But note the degrading affect Trump’s rhetoric has on this whole process. Because is his rhetoric is that of a grade-schooler trying to justify himself, the political context into which he projects himself, in the minds of his followers, itself becomes something like a huge classroom. A global-sized classroom in which Trump is standing on a desk making his case.

And in our International Classroom, if student Donny can’t do whatever he wants when angered, then who is it that’s stopping him?

Who else but Teacher.

Trump clearly doesn’t like it that we “can’t torture”. As Trump might say, pointing his finger toward the blackboard: “Teacher doesn’t let us torture. It’s NOT FAIR. They can torture, but we can’t.”

Obviously “Teacher” in this grade-school struggle is everything and everybody that would hold us Americans back from behaving like our gut instincts tell us to. Teacher is the one, for instance, who would prevent us from hunting down and killing the family members of suspected terrorists. Teacher is the one who says torture is always wrong. Teacher is the one who would remind us that bombing whole regions into the Stone Age is genocide.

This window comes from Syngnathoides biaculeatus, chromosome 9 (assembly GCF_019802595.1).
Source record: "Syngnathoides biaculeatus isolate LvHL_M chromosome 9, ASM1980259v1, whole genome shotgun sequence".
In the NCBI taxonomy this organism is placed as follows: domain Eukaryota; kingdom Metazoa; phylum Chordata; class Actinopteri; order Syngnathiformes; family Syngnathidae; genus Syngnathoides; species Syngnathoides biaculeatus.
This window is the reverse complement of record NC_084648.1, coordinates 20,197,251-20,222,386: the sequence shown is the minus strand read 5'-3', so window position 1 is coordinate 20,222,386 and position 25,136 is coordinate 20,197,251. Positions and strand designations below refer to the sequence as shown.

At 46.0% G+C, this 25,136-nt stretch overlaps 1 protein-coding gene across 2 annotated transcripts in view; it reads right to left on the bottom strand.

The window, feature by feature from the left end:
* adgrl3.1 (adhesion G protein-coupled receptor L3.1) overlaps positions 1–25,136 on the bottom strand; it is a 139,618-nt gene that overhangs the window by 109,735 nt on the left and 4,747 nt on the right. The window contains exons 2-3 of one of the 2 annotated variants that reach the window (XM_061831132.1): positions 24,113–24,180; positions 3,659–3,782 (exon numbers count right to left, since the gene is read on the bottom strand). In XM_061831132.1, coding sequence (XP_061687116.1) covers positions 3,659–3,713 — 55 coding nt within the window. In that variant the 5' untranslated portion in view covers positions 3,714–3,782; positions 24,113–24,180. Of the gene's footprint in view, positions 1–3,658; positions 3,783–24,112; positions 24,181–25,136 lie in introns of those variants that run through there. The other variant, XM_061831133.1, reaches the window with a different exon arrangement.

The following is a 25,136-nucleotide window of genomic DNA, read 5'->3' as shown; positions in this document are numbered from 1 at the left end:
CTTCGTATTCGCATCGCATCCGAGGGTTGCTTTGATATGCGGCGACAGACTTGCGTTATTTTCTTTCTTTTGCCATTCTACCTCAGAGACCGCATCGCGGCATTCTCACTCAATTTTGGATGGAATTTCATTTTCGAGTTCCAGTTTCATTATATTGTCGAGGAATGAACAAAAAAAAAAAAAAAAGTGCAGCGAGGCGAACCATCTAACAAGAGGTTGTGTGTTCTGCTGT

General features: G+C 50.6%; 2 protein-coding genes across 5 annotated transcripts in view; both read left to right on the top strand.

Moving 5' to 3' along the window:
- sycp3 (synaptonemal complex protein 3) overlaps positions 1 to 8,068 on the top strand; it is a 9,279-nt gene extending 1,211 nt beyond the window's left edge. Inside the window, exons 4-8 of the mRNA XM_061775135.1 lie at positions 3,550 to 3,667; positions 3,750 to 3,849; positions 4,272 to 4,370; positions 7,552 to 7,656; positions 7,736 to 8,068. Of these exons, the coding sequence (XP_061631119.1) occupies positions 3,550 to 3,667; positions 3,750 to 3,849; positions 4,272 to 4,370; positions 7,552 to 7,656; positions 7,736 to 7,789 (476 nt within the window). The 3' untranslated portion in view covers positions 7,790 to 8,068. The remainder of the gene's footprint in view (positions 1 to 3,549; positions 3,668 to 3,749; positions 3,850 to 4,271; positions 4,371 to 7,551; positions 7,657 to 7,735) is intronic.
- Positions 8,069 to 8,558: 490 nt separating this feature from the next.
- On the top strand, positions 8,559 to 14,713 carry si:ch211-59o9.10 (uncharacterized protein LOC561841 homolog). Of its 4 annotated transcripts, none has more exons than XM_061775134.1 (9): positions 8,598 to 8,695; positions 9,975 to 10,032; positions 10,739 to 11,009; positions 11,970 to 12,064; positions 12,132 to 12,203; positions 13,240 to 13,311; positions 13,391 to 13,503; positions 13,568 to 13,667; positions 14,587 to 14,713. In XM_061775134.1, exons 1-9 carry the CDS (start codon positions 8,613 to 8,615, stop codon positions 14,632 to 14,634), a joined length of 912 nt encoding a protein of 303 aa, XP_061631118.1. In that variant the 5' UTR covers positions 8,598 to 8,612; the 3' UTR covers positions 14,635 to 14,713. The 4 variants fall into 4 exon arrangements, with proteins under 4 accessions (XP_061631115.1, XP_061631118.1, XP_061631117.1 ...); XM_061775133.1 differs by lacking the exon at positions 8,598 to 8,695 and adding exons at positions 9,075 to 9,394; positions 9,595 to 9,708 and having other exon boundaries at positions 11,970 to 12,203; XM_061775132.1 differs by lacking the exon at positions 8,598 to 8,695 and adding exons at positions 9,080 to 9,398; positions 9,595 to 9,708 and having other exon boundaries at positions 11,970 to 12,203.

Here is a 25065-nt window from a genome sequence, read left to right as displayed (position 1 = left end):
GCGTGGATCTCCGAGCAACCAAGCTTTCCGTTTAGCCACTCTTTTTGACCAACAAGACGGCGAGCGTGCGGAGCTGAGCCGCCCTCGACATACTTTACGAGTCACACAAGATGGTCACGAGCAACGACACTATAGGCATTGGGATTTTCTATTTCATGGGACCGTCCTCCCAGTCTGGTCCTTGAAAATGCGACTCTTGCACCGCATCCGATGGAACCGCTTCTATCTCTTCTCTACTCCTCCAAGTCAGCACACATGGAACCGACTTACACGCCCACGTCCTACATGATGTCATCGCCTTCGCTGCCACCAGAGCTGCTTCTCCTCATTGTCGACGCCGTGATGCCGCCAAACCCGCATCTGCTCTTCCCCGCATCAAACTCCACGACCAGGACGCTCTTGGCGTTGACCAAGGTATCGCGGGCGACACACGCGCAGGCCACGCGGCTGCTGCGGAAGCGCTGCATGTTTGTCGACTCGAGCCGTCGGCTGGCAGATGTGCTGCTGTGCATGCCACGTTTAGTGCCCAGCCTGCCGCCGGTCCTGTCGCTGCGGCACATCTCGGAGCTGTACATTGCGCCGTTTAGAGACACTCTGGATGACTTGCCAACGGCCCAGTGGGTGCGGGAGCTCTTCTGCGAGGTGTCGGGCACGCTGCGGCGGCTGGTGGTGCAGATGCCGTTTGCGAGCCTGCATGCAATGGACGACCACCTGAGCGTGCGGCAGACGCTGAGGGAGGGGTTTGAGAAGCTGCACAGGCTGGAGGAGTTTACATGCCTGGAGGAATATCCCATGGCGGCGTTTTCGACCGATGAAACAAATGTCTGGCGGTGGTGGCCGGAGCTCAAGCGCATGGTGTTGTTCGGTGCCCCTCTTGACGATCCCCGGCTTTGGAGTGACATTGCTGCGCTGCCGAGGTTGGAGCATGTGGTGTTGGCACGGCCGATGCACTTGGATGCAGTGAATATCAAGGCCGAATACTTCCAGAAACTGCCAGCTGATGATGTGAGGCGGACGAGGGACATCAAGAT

Of course Trump is ready with his answers: “But they hit us first.” “But they are cutting off heads.” “But they are getting away with murder.”

They are getting away with murder, the logic goes, so we should be able to get away with murder too.

I remember back during the lead up to the Iraq war listening to the Fox News crowd trying to justify our going in. “Look what they did to us on 9/11. We need a Strong Response.”

Never mind that the 9/11 attacks weren’t orchestrated by Iraq, which considered al Qaeda an enemy. Never mind that there was zero evidence of active jihadist cells in Iraq. No. To hear the way some Americans talked in those fateful years, it seemed any Muslim power was ripe for attack because, don’t you see, “They did this.”

Of course the danger in this kind of thinking was clear to many of us back in 2002. But by now, after all the mayhem the Iraq war unleashed, the danger in this thinking should be clear to any moron who can add 2 + 2.

Somehow it still isn’t clear.

In fact we’re no longer in a grade school classroom, where basic rules of behavior, rules of engagement, are first taught. We can no longer afford to pretend these rules are irrelevant--as I believe most Trump supporters are pretending. Like it or not, we’re now in an adult world. And we face ever graver challenges. In such a world there’s simply no room for this “It’s NOT FAIR” brand of pleading and whining. We need to do decide what will work, what will succeed, not what will make our gut instinct feel better.